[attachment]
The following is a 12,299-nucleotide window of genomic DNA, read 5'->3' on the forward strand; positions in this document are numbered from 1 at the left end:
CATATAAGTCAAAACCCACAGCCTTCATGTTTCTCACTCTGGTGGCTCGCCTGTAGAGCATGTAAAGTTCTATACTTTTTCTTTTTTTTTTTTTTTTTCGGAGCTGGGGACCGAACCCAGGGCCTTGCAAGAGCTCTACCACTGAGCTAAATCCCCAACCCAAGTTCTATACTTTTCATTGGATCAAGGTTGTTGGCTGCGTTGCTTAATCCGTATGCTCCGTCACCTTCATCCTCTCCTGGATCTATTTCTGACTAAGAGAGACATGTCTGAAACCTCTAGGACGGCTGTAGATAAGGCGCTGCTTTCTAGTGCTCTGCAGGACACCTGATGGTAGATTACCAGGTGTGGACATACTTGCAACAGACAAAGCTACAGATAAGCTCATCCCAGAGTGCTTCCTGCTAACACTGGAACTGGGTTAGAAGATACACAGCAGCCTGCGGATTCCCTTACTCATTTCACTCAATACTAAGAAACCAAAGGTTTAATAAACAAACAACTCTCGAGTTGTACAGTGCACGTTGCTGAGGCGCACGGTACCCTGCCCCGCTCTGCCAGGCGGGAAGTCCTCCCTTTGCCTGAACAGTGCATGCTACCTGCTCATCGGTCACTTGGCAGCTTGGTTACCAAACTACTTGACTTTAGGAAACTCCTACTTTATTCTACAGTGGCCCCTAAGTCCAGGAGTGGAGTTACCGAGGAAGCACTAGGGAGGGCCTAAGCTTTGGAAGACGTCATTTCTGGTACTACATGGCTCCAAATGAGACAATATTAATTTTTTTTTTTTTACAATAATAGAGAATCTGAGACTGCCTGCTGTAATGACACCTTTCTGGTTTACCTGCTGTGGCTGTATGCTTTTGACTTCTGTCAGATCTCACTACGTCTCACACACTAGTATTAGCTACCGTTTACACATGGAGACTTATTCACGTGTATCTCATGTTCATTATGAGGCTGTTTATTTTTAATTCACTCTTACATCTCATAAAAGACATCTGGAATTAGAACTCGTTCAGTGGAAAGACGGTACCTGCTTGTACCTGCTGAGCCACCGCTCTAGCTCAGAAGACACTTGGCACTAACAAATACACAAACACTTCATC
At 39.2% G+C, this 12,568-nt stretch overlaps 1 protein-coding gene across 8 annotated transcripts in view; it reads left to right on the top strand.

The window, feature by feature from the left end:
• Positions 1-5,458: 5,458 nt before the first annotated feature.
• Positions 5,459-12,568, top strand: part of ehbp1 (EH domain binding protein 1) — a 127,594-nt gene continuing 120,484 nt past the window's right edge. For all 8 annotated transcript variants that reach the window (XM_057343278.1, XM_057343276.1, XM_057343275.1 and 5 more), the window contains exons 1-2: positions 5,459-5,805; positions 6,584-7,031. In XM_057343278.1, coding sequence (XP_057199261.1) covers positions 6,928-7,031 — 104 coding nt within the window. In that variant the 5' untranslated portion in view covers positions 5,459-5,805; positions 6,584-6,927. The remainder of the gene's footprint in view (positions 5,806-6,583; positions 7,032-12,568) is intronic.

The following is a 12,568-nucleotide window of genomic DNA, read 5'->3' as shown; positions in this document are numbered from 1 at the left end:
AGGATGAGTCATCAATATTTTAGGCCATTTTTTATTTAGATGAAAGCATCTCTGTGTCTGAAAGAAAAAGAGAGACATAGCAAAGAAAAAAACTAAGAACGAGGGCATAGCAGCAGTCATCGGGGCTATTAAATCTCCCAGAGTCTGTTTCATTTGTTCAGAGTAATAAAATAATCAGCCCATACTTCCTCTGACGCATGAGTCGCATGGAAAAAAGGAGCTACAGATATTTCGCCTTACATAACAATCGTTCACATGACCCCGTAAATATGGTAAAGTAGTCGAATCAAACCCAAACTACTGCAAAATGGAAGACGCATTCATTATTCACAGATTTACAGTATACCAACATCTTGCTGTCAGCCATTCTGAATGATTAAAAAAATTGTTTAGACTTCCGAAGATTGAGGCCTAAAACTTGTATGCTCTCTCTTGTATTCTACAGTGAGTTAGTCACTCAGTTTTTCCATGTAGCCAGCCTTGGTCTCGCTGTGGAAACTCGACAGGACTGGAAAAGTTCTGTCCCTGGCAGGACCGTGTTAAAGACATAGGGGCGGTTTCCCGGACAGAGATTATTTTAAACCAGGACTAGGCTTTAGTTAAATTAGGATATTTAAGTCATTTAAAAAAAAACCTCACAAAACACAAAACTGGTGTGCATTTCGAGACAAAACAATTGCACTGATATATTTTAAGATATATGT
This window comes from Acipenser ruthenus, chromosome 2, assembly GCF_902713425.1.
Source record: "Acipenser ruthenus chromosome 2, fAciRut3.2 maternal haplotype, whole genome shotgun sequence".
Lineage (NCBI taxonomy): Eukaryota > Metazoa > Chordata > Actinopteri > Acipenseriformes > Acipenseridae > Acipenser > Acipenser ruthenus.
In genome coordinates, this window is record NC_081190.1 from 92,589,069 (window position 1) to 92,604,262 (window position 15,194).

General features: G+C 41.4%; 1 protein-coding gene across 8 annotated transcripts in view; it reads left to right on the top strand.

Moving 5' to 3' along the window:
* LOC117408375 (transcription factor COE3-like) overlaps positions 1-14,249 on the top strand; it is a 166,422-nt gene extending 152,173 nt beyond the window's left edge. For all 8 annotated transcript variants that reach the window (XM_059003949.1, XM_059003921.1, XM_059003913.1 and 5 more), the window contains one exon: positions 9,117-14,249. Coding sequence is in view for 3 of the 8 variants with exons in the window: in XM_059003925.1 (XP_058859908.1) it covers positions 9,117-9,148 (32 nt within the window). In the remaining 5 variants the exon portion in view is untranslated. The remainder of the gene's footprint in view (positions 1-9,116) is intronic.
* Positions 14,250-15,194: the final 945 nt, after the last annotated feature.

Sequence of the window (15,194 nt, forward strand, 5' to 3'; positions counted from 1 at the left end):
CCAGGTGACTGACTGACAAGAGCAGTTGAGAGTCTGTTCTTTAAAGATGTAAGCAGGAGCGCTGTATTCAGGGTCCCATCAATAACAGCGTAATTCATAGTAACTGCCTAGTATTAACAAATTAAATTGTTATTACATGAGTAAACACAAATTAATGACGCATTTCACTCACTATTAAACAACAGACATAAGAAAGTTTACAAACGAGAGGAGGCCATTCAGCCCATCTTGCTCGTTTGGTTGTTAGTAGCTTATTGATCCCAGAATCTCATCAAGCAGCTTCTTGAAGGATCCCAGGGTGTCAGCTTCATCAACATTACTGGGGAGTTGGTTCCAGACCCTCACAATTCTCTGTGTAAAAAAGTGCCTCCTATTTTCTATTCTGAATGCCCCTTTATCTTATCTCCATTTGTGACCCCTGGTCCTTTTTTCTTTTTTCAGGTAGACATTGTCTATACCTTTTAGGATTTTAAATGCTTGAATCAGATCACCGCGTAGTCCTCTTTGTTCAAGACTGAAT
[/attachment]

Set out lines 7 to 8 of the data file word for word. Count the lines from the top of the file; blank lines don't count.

The following is a 12,568-nucleotide window of genomic DNA, read 5'->3' as shown; positions in this document are numbered from 1 at the left end:
AGGATGAGTCATCAATATTTTAGGCCATTTTTTATTTAGATGAAAGCATCTCTGTGTCTGAAAGAAAAAGAGAGACATAGCAAAGAAAAAAACTAAGAACGAGGGCATAGCAGCAGTCATCGGGGCTATTAAATCTCCCAGAGTCTGTTTCATTTGTTCAGAGTAATAAAATAATCAGCCCATACTTCCTCTGACGCATGAGTCGCATGGAAAAAAGGAGCTACAGATATTTCGCCTTACATAACAATCGTTCACATGACCCCGTAAATATGGTAAAGTAGTCGAATCAAACCCAAACTACTGCAAAATGGAAGACGCATTCATTATTCACAGATTTACAGTATACCAACATCTTGCTGTCAGCCATTCTGAATGATTAAAAAAATTGTTTAGACTTCCGAAGATTGAGGCCTAAAACTTGTATGCTCTCTCTTGTATTCTACAGTGAGTTAGTCACTCAGTTTTTCCATGTAGCCAGCCTTGGTCTCGCTGTGGAAACTCGACAGGACTGGAAAAGTTCTGTCCCTGGCAGGACCGTGTTAAAGACATAGGGGCGGTTTCCCGGACAGAGATTATTTTAAACCAGGACTAGGCTTTAGTTAAATTAGGATATTTAAGTCATTTAAAAAAAAACCTCACAAAACACAAAACTGGTGTGCATTTCGAGACAAAACAATTGCACTGATATATTTTAAGATATATGT